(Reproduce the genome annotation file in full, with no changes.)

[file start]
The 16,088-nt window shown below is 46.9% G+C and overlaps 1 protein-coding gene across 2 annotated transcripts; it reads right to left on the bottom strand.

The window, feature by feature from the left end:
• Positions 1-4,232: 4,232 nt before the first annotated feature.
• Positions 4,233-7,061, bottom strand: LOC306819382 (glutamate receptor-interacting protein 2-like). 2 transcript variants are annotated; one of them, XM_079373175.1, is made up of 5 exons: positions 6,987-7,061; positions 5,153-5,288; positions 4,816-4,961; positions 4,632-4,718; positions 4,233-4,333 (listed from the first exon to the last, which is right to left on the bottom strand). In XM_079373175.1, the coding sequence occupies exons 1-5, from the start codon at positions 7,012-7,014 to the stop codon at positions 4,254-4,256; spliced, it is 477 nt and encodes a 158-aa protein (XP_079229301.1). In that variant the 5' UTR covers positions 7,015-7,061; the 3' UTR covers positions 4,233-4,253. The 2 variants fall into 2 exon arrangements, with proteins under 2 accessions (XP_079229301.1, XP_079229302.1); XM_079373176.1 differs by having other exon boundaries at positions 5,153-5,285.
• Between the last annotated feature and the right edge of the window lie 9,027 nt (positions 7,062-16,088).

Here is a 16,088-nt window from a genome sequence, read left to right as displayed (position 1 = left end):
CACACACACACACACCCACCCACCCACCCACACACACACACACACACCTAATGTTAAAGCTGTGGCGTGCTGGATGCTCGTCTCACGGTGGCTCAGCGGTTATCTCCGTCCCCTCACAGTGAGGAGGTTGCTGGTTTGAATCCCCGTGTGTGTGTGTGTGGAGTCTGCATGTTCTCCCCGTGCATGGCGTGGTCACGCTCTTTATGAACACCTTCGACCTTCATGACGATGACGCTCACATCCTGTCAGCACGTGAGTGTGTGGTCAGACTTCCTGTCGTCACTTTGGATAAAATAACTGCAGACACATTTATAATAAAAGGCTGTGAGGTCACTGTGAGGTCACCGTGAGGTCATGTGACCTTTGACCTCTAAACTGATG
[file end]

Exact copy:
The 16,088-nt window shown below is 46.9% G+C and overlaps 1 protein-coding gene across 2 annotated transcripts; it reads right to left on the bottom strand.

The window, feature by feature from the left end:
• Positions 1-4,232: 4,232 nt before the first annotated feature.
• Positions 4,233-7,061, bottom strand: LOC306819382 (glutamate receptor-interacting protein 2-like). 2 transcript variants are annotated; one of them, XM_079373175.1, is made up of 5 exons: positions 6,987-7,061; positions 5,153-5,288; positions 4,816-4,961; positions 4,632-4,718; positions 4,233-4,333 (listed from the first exon to the last, which is right to left on the bottom strand). In XM_079373175.1, the coding sequence occupies exons 1-5, from the start codon at positions 7,012-7,014 to the stop codon at positions 4,254-4,256; spliced, it is 477 nt and encodes a 158-aa protein (XP_079229301.1). In that variant the 5' UTR covers positions 7,015-7,061; the 3' UTR covers positions 4,233-4,253. The 2 variants fall into 2 exon arrangements, with proteins under 2 accessions (XP_079229301.1, XP_079229302.1); XM_079373176.1 differs by having other exon boundaries at positions 5,153-5,285.
• Between the last annotated feature and the right edge of the window lie 9,027 nt (positions 7,062-16,088).

Here is a 16,088-nt window from a genome sequence, read left to right as displayed (position 1 = left end):
CACACACACACACACCCACCCACCCACCCACACACACACACACACACCTAATGTTAAAGCTGTGGCGTGCTGGATGCTCGTCTCACGGTGGCTCAGCGGTTATCTCCGTCCCCTCACAGTGAGGAGGTTGCTGGTTTGAATCCCCGTGTGTGTGTGTGTGGAGTCTGCATGTTCTCCCCGTGCATGGCGTGGTCACGCTCTTTATGAACACCTTCGACCTTCATGACGATGACGCTCACATCCTGTCAGCACGTGAGTGTGTGGTCAGACTTCCTGTCGTCACTTTGGATAAAATAACTGCAGACACATTTATAATAAAAGGCTGTGAGGTCACTGTGAGGTCACCGTGAGGTCATGTGACCTTTGACCTCTAAACTGATG